Energy Information Administration has said the June Short-Term Energy Outlook (STEO) remains subject to heightened levels of uncertainty related to the ongoing economic recovery from the COVID-19 pandemic. The U.S. economy continues to rise after reaching multiyear lows in the second quarter of 2020 (2Q20).
The increase in economic activity and easing of the COVID-19 pandemic have contributed to rising energy use. U.S. gross domestic product (GDP) declined by 3.5% in 2020 from 2019 levels.
“This STEO assumes U.S. GDP will grow by 6.7% in 2021 and by 4.9% in 2022. The U.S. macroeconomic assumptions in this outlook are based on forecasts by IHS Mark it”.
“Our forecast assumes continuing economic growth and increasing mobility as a result of the easing of the COVID-19 pandemic. Any developments that would cause deviations from these assumptions would likely cause energy consumption and prices to deviate from our forecast.”
Brent crude oil spot prices averaged $68 per barrel (b) in May, up $4/b from April. Brent prices were higher in May as global oil inventories continued to decline, albeit at a slower pace than in the first four months of the year.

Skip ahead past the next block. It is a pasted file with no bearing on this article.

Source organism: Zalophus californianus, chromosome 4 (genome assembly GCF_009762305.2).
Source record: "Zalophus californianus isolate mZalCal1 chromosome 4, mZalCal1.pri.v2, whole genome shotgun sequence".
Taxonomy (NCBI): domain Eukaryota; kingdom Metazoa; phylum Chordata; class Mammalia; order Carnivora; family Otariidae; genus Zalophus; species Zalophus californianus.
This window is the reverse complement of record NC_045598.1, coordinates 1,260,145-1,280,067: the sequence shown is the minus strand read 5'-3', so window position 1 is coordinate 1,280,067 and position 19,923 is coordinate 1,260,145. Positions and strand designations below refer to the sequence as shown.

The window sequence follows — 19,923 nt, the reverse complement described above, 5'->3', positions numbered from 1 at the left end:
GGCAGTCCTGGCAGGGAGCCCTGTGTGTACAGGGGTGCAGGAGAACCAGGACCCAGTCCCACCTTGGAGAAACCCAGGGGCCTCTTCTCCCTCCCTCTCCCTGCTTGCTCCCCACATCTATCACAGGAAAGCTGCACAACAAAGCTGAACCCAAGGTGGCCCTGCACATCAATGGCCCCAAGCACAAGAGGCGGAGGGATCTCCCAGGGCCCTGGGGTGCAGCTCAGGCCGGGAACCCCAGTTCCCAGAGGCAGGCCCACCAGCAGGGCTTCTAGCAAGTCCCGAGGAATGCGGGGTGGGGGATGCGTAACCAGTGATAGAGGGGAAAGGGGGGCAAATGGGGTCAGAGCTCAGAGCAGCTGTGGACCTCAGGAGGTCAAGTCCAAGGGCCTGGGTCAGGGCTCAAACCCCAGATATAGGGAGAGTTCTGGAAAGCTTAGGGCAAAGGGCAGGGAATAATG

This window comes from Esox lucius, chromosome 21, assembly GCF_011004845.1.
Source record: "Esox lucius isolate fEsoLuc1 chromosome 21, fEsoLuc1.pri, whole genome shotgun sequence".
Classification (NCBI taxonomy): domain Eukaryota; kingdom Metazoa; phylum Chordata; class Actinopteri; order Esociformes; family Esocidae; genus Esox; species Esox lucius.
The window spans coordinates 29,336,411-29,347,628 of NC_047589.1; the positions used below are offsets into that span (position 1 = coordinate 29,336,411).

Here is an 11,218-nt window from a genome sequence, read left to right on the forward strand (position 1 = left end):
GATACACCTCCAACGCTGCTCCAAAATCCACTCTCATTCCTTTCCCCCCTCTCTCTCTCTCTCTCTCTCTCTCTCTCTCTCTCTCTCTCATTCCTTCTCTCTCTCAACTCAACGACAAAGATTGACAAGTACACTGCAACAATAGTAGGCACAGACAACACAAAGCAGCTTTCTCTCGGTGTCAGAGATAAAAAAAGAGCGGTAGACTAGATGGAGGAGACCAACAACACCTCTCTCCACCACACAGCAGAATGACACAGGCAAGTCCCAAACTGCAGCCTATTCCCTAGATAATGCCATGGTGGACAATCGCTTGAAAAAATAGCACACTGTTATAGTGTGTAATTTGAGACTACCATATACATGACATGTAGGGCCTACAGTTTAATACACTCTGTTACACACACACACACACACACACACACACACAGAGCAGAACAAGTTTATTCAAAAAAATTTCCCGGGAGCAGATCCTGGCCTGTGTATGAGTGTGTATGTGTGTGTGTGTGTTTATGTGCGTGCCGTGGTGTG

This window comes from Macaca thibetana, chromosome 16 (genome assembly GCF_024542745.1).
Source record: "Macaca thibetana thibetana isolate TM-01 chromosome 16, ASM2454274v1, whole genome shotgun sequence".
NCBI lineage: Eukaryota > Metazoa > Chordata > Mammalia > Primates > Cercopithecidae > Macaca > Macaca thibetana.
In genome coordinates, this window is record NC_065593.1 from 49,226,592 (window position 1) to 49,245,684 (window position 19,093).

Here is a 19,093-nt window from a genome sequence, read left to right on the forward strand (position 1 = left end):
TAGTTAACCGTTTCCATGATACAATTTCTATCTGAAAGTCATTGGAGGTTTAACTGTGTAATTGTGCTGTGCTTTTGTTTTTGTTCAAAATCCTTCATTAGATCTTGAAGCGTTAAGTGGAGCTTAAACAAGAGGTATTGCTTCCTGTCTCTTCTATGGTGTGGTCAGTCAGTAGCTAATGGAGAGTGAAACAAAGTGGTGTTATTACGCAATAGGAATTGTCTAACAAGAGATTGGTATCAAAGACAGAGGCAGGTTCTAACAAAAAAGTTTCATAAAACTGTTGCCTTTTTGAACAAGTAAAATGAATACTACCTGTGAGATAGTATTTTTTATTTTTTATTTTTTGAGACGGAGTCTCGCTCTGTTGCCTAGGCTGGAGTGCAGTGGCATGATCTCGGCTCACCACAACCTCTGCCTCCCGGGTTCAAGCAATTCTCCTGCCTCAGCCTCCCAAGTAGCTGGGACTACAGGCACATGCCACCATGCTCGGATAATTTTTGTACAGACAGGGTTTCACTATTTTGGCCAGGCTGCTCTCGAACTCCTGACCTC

“In the coming months, we expect that global oil production will increase to match rising levels of global oil consumption. The rising oil production in the forecast is largely a result of the OPEC+ decision to raise production. We expect rising production will end the persistent global oil inventory draws that have occurred for much of the past year and lead to relatively balanced global oil markets in the second half of 2021 (2H21).
“ We expect Brent prices will remain near current levels in 3Q21, averaging $68/b. However, in 2022, we expect that continuing growth in production from OPEC+ and accelerating growth in U.S. tight oil production—along with other supply growth—will outpace decelerating growth in global oil consumption and contribute to declining oil prices. Based on these factors, we expect Brent to average $60/b in 2022.”